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Embracing Change, Seizing The Moment For Love

bonnie and emily.JPG
Kim Hummel
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Bonnie Warford (left) proposed to her partner, Emily Plauché, on Feb. 6.

Bonnie Warford and her sister Tricia Maddrey have leaned on each other since they were kids. That continued as they took turns caring for their other sister, Susan Winter, who was battling lung cancer recently.

"During that time, there wasn't anything on my mind but that, to be honest with you," Warford, now 57, remembers.

On a warm April day in Plaza Midwood's Midwood Park, Warford reflected on that time when Winter was sick and everything was put on pause. It was only when Winter died in October of 2019 that Warford started to think about herself again.

"I started thinking, 'OK, I'm going to get back to thinking healthily and get back to my life.' And then COVID happened, so that kind of thwarted things," she said with a chuckle. "Then as the pandemic stretched on, I was like, 'I need something positive. We need positive things to happen.'"

Before they could get to the positive, Warford and Maddrey would have to fare through a pandemic no one was planning for.

The sisters owned Carpe Diem— a fine dining restaurant on Charlotte's Elizabeth Avenue — for more than 30 years. Maddrey loved the kitchen side of things, and Warford was drawn to the front of the house.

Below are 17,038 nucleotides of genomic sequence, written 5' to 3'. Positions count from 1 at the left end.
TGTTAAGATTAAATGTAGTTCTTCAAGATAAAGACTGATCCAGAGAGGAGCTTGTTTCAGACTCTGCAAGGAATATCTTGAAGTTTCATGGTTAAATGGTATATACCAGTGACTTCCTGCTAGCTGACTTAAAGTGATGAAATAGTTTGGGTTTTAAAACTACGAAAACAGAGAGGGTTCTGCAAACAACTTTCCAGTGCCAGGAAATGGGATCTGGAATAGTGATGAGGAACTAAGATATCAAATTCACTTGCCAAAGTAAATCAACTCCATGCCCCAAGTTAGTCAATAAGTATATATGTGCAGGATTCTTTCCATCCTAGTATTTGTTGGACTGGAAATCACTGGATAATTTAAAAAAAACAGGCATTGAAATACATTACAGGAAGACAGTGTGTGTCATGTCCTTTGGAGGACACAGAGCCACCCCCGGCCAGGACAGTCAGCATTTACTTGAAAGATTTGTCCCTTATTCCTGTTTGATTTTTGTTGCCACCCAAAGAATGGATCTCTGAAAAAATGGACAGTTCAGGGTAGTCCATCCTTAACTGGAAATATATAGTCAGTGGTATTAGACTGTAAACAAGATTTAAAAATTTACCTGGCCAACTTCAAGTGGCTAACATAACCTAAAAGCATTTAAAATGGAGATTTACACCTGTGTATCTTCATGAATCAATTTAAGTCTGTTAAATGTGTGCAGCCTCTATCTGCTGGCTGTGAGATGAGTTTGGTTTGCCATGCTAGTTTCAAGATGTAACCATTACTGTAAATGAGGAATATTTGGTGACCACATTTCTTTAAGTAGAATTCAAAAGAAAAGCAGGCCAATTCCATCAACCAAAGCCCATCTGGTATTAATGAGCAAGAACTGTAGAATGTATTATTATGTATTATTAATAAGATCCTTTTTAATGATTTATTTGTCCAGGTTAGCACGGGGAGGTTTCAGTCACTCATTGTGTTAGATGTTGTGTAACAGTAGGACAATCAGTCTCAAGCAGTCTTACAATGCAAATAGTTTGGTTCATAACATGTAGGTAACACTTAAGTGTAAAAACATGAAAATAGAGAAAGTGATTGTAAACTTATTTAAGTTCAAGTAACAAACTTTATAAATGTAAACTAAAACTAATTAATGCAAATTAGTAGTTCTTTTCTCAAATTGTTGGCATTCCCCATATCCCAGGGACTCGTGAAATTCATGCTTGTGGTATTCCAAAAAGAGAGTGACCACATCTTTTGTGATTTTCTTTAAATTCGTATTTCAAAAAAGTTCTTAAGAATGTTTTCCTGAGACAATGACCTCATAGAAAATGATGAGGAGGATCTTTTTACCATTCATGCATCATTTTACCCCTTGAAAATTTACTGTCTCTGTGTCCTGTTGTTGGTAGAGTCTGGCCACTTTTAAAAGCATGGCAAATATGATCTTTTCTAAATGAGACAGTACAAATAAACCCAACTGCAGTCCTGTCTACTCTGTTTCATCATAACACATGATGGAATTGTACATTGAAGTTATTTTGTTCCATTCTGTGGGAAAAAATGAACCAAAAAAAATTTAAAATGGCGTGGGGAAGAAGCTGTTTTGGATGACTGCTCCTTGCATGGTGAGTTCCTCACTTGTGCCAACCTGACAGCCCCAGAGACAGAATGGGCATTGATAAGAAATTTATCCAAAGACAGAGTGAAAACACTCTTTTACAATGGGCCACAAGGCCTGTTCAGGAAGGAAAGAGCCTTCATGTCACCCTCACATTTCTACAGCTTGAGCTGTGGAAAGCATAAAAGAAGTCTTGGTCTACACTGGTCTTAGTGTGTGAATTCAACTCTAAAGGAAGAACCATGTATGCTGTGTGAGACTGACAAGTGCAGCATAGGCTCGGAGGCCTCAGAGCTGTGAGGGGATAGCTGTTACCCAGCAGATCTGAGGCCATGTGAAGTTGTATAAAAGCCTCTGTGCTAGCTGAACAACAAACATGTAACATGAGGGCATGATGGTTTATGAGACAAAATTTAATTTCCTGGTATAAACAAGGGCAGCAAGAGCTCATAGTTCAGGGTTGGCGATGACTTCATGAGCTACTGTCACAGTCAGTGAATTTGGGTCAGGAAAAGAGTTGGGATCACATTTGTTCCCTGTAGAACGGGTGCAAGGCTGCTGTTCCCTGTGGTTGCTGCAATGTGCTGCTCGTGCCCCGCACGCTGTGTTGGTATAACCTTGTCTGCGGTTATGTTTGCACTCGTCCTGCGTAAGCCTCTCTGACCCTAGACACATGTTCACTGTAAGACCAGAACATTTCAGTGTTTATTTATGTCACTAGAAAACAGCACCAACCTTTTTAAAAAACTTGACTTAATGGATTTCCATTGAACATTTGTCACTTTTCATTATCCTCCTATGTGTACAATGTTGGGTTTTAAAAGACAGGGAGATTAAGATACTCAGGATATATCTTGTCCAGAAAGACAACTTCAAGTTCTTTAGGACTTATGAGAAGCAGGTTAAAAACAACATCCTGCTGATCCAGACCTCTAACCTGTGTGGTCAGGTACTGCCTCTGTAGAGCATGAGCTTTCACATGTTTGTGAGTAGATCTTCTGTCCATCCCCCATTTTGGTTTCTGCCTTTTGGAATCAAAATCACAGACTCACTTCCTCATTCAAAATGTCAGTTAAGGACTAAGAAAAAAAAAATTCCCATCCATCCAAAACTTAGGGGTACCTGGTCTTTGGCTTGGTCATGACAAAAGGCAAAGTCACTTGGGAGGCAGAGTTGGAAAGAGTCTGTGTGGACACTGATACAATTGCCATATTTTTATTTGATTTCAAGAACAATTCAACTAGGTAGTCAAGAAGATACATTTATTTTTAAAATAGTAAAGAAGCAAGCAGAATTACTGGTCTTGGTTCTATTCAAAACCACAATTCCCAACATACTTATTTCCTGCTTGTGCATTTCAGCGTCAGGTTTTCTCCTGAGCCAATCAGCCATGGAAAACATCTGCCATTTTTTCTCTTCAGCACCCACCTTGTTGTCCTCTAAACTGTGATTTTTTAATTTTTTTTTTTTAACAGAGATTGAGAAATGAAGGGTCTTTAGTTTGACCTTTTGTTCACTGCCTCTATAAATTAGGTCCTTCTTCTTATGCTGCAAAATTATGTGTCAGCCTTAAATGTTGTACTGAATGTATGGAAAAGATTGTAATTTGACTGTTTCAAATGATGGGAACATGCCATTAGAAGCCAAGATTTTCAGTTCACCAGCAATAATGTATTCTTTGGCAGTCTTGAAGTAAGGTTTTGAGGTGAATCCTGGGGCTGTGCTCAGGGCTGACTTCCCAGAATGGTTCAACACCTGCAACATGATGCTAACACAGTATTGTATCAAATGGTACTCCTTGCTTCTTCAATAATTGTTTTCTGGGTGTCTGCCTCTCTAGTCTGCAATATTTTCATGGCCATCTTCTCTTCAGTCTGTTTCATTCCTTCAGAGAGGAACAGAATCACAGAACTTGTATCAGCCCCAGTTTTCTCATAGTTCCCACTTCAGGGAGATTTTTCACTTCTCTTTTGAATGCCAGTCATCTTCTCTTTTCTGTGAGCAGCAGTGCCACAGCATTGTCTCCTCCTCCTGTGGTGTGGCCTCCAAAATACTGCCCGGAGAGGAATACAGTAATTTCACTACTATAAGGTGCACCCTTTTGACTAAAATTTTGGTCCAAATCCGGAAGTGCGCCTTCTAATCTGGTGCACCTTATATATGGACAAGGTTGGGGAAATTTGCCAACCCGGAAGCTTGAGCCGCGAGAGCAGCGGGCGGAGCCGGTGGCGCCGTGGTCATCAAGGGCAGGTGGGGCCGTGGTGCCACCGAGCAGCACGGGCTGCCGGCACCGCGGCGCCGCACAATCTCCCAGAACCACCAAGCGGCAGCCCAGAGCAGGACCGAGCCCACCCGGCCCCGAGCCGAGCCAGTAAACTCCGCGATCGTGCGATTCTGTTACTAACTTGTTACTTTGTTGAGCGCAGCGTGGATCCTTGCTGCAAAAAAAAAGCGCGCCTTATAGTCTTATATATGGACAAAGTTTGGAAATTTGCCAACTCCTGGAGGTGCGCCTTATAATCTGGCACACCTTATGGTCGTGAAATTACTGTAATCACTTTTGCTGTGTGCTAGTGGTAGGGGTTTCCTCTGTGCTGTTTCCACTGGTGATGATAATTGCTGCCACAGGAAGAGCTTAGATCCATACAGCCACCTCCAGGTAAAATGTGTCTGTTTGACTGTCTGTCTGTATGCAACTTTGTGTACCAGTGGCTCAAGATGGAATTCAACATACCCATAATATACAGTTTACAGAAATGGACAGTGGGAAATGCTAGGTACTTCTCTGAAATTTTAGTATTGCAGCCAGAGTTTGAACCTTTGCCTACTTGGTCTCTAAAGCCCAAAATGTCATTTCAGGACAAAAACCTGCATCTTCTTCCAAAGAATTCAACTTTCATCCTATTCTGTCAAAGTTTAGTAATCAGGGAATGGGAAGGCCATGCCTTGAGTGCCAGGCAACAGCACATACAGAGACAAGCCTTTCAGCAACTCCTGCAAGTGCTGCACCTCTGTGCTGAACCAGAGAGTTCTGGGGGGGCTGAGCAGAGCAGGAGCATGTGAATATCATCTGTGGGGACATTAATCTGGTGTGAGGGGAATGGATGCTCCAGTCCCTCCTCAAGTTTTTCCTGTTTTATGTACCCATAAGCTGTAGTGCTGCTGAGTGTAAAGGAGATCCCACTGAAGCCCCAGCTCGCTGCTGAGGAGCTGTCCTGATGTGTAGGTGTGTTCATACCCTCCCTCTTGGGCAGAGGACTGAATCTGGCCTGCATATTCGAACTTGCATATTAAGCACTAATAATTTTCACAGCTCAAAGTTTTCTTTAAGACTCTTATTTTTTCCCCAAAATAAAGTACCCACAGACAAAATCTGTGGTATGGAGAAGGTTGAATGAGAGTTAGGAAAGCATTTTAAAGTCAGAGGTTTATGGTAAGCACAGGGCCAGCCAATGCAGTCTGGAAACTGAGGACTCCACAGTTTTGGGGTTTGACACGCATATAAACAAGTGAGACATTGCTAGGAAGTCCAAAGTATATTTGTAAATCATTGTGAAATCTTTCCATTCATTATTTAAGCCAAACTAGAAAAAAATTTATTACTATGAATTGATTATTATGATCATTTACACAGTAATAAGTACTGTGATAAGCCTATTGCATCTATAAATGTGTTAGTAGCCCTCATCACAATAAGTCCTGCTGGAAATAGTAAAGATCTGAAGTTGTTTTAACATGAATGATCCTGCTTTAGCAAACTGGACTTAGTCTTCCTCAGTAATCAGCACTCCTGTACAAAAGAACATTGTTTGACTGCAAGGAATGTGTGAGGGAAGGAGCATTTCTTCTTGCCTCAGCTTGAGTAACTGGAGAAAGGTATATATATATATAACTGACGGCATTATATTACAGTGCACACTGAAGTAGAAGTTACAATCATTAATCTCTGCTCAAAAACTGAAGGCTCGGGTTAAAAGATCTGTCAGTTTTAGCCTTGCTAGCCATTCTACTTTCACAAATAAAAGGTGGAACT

carpediem_historic.jpg
Deborah Triplett
Bonnie and Tricia at the 1989 opening of Carpe Diem.

"I implicitly trust her," Warford said. "So that was never a worry, which is really nice. And, you know, just you always know someone's got your back."

They continued to have each other’s backs when the world shut down and the restaurant closed in March of 2020 … and while their chef and longtime staff members left.

They thought about what it would look like to reopen.

"So, basically, we're going to restock the entire restaurant, then we're going to train a new chef, and then we're going to hire a new manager and new staff," Warford said. "It's going to be like opening a new restaurant with completely different people."

The restaurant had no outdoor seating and takeout ordering was a challenge.

"Honestly, fine dining doesn't translate well to takeout," Warford said. "Who wants to get a filet medium-rare, get it home, and by the time they get it home, it's medium-well or, you know, it's cold? It's just too expensive a food."

They decided it made more sense to pay out the rest of their lease than to reopen.

"So that's what we did," Warford said. "We just decided I'd rather lose money than to work hard to lose money. So we just paid rent for the seven months."

Financially, it was the right decision. Emotionally, she says, it was a weird way to say goodbye. She had figured when they were ready to retire, they’d be selling the business — not closing because of a global pandemic.